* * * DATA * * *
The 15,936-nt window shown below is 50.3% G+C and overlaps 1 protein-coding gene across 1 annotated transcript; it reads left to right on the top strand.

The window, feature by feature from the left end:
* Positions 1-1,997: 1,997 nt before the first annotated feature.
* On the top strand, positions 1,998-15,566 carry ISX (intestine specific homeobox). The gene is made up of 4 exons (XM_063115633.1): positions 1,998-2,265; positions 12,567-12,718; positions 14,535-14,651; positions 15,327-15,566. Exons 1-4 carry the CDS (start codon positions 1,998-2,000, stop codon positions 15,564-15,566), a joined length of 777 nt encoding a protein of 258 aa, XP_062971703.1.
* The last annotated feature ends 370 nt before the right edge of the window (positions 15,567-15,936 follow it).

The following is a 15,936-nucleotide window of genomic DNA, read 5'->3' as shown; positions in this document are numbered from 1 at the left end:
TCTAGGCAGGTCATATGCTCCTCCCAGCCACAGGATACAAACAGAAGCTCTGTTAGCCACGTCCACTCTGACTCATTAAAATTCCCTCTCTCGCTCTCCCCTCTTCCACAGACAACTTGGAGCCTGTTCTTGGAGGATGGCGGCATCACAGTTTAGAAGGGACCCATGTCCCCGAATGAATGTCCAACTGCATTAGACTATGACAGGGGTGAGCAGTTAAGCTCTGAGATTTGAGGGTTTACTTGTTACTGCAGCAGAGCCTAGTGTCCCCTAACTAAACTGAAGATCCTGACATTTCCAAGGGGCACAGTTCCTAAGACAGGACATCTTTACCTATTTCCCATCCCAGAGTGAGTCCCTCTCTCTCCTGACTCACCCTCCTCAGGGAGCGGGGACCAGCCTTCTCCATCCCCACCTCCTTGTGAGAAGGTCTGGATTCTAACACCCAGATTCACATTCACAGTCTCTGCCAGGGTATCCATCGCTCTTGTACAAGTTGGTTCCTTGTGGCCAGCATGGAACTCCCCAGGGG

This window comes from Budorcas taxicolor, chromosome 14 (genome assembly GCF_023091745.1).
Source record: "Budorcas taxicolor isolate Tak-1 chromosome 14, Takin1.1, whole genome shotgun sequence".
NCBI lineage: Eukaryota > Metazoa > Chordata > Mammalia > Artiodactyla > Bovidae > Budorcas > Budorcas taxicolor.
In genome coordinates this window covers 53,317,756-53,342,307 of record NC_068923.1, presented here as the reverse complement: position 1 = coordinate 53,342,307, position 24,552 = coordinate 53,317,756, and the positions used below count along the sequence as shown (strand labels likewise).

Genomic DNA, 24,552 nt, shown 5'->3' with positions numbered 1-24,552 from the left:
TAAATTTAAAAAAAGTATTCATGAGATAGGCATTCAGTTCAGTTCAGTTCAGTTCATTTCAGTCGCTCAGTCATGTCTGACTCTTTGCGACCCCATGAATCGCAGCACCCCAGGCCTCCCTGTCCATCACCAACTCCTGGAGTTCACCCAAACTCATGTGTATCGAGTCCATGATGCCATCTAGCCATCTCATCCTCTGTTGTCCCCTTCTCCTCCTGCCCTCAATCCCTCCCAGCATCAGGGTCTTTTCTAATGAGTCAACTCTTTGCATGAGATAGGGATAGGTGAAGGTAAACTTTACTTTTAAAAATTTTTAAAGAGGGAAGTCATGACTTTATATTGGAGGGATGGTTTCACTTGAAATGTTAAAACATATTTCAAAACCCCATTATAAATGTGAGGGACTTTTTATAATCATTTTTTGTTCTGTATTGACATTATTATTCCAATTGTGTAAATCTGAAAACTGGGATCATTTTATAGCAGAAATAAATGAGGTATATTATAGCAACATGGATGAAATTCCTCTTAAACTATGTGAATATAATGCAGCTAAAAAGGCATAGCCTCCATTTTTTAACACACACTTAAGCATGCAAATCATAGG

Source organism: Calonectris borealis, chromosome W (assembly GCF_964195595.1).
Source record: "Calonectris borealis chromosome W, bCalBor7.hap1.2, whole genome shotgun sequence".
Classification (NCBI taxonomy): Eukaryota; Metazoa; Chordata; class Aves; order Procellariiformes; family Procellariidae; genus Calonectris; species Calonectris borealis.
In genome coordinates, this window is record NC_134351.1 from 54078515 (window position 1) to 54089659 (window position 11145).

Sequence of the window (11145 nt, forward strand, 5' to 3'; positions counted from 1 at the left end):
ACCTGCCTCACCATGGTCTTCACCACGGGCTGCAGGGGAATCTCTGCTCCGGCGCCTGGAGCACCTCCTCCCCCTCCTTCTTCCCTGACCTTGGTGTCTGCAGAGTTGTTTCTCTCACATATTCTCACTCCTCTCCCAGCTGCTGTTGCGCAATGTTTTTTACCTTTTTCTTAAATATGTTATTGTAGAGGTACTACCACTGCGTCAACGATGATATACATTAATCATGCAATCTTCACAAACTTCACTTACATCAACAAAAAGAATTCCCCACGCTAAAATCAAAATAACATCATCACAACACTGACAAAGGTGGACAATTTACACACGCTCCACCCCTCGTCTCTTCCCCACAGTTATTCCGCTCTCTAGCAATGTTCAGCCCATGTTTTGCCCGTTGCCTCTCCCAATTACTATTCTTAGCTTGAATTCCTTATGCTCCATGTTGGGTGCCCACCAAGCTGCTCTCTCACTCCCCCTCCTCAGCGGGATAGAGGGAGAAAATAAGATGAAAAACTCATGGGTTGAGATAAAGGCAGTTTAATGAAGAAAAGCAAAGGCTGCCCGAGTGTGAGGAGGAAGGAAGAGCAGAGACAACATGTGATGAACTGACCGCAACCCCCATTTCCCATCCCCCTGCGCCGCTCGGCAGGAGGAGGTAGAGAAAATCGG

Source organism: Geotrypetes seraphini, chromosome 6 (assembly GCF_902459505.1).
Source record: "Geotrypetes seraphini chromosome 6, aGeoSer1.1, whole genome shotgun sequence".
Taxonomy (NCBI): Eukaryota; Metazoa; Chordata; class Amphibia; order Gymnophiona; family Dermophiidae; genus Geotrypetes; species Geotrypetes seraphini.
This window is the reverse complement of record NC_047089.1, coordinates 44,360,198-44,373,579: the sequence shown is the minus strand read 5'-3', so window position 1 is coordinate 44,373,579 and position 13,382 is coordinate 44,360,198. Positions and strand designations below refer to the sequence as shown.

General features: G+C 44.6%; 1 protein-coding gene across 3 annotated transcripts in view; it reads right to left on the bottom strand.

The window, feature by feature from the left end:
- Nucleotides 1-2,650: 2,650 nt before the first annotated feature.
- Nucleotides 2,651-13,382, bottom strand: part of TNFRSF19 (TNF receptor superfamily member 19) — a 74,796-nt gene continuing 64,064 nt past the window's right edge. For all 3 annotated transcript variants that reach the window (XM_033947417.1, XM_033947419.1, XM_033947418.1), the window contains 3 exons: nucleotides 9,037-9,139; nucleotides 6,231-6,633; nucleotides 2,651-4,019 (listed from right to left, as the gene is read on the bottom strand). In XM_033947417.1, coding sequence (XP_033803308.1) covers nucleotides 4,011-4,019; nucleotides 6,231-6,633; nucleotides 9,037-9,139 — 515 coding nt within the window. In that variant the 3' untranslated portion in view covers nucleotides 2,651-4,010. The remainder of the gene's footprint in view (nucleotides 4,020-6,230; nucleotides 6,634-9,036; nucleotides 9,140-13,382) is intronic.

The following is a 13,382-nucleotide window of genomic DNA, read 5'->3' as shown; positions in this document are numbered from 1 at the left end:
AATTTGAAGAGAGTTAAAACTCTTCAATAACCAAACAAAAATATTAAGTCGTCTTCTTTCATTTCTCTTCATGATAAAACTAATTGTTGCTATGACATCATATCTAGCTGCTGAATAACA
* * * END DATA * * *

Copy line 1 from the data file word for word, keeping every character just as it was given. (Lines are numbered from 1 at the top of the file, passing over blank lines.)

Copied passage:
The 15,936-nt window shown below is 50.3% G+C and overlaps 1 protein-coding gene across 1 annotated transcript; it reads left to right on the top strand.